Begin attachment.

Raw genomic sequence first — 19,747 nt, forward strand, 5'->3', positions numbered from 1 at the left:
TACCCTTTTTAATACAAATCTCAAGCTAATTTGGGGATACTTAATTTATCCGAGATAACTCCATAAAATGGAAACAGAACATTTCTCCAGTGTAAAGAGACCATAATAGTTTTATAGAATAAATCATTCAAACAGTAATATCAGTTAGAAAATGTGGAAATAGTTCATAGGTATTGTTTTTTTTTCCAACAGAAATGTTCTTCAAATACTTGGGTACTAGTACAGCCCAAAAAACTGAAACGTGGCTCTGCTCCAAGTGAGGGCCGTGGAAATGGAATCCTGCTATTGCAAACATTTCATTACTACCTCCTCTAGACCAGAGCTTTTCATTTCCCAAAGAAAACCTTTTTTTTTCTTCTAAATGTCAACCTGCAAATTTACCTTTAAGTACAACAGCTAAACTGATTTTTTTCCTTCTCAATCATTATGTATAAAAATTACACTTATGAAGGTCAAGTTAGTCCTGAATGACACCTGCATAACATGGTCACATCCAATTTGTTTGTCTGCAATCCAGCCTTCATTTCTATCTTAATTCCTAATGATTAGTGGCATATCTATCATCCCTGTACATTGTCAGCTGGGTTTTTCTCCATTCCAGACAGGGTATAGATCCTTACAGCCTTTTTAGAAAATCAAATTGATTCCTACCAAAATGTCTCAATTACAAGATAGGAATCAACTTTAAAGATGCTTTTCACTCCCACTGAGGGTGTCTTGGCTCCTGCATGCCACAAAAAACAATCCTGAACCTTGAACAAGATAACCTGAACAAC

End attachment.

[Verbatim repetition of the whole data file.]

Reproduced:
Raw genomic sequence first — 19,747 nt, forward strand, 5'->3', positions numbered from 1 at the left:
TACCCTTTTTAATACAAATCTCAAGCTAATTTGGGGATACTTAATTTATCCGAGATAACTCCATAAAATGGAAACAGAACATTTCTCCAGTGTAAAGAGACCATAATAGTTTTATAGAATAAATCATTCAAACAGTAATATCAGTTAGAAAATGTGGAAATAGTTCATAGGTATTGTTTTTTTTTCCAACAGAAATGTTCTTCAAATACTTGGGTACTAGTACAGCCCAAAAAACTGAAACGTGGCTCTGCTCCAAGTGAGGGCCGTGGAAATGGAATCCTGCTATTGCAAACATTTCATTACTACCTCCTCTAGACCAGAGCTTTTCATTTCCCAAAGAAAACCTTTTTTTTTCTTCTAAATGTCAACCTGCAAATTTACCTTTAAGTACAACAGCTAAACTGATTTTTTTCCTTCTCAATCATTATGTATAAAAATTACACTTATGAAGGTCAAGTTAGTCCTGAATGACACCTGCATAACATGGTCACATCCAATTTGTTTGTCTGCAATCCAGCCTTCATTTCTATCTTAATTCCTAATGATTAGTGGCATATCTATCATCCCTGTACATTGTCAGCTGGGTTTTTCTCCATTCCAGACAGGGTATAGATCCTTACAGCCTTTTTAGAAAATCAAATTGATTCCTACCAAAATGTCTCAATTACAAGATAGGAATCAACTTTAAAGATGCTTTTCACTCCCACTGAGGGTGTCTTGGCTCCTGCATGCCACAAAAAACAATCCTGAACCTTGAACAAGATAACCTGAACAAC